Later, Wynette was plagued with health problems. It has been reported, she had well over 15 major surgeries. It’s because of her medical issues that she is said to have developed an addiction to pain medication. In 1986, she received treatment at the Betty Ford Center. Wynette continued to perform until her death on April 6, 1998. She died at the age of 55.
George Glenn Jones was born on September 12, 1931 in Saratoga, Texas. George left home at 16 years old, moving to Jasper, Texas to began a career in music. He began singing on the KTXJ radio station. Later, Jones recorded his first record on January 19, 1954 in the living room of Starday Record’s co-founder Jack Starnes. It was during his time in radio that a DJ on station KTRM in Beaumont, Texas gave him the nickname Possum Jones. Jones acquired other nicknames throughout his career some self-proclaimed, others as a result of his lifestyle.
There’s no doubt Jones lead a troublesome life battling alcoholism and drug use. He reportedly hit rock bottom in the late 1970’s spiraling out of control. At the time he became homeless and flat broke. With his health in decline suffering the effects of alcoholism, he again sought treatment checking into Hillcrest Psychiatric Hospital in Birmingham, Alabama. Not only did Jones’ health suffer, his career suffered too. By 1980, he had only one hit in a 6 year span. Amazingly, in the spring of 1980 his released “He Stopped Loving Her Today” which became a number one hit. The song written by Bobby Braddock and Curly Putman helped breath new life into Jones’ declining career and in many ways mirrors Jones’ relationship with his ex-wife Tammy Wynette.
In 1983, Jones married his fourth wife Nancy Sepulvado and credited her with helping him to clean up his life. Sepulvado managed his finances, his career, and helped him to keep his addictions in check. With his career back on track, Jones continued to create great country music winning a Grammy for Best Male Country Vocal Performance for his song “Choices”. Jones toured, continued to record music, and hosted a television show during the 1990’s. Occasionally he suffered set backs and returned to old habits, but with support from his wife and fellow country artists he managed to get the help he needed. On April 6, 2013, Jones performed his final concert at the Knoxville Civic Coliseum. Jones died on April 16, 2013 at the age of 81 after repeated hospitalizations for upper respiratory infections.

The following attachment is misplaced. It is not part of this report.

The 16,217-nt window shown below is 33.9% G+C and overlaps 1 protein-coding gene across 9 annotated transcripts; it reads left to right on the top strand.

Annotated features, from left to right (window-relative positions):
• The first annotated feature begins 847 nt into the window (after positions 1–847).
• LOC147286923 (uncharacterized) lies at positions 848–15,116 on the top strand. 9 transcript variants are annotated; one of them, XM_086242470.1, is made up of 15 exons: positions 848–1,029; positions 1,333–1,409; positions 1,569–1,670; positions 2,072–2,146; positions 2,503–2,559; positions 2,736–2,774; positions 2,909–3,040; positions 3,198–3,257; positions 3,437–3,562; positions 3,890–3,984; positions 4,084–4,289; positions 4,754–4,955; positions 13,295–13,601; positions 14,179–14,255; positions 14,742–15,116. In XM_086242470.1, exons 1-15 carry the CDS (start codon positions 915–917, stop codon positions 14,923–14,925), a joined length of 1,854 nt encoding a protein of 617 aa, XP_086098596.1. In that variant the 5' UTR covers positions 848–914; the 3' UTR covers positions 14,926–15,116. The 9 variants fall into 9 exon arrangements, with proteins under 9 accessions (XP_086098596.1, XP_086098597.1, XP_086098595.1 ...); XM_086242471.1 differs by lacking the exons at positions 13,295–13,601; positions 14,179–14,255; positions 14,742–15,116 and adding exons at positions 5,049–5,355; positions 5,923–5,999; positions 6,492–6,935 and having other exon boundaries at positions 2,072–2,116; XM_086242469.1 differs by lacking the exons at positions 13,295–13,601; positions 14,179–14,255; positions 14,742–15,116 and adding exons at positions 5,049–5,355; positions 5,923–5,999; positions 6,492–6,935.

George Jones and Tammy Wynette will always be remembered for their impact on country music— together and separately. They have received many honors and awards few country artist will ever achieve. Honors such as Wynette’s 1998 induction into the Country Music Hall of Fame, and the 2011 decision by the U.S. Library of Congress to preserve her original 1968 recording “Stand By Your Man”. Jones became a recipient of the Kennedy Center Honor in 2008 and in 2012 he received the Grammy Lifetime Achievement Award. He was also inducted into the Country Music Hall of Fame in 1992. Through these remarkable achievements their legacy will live on as a significant part of country music history.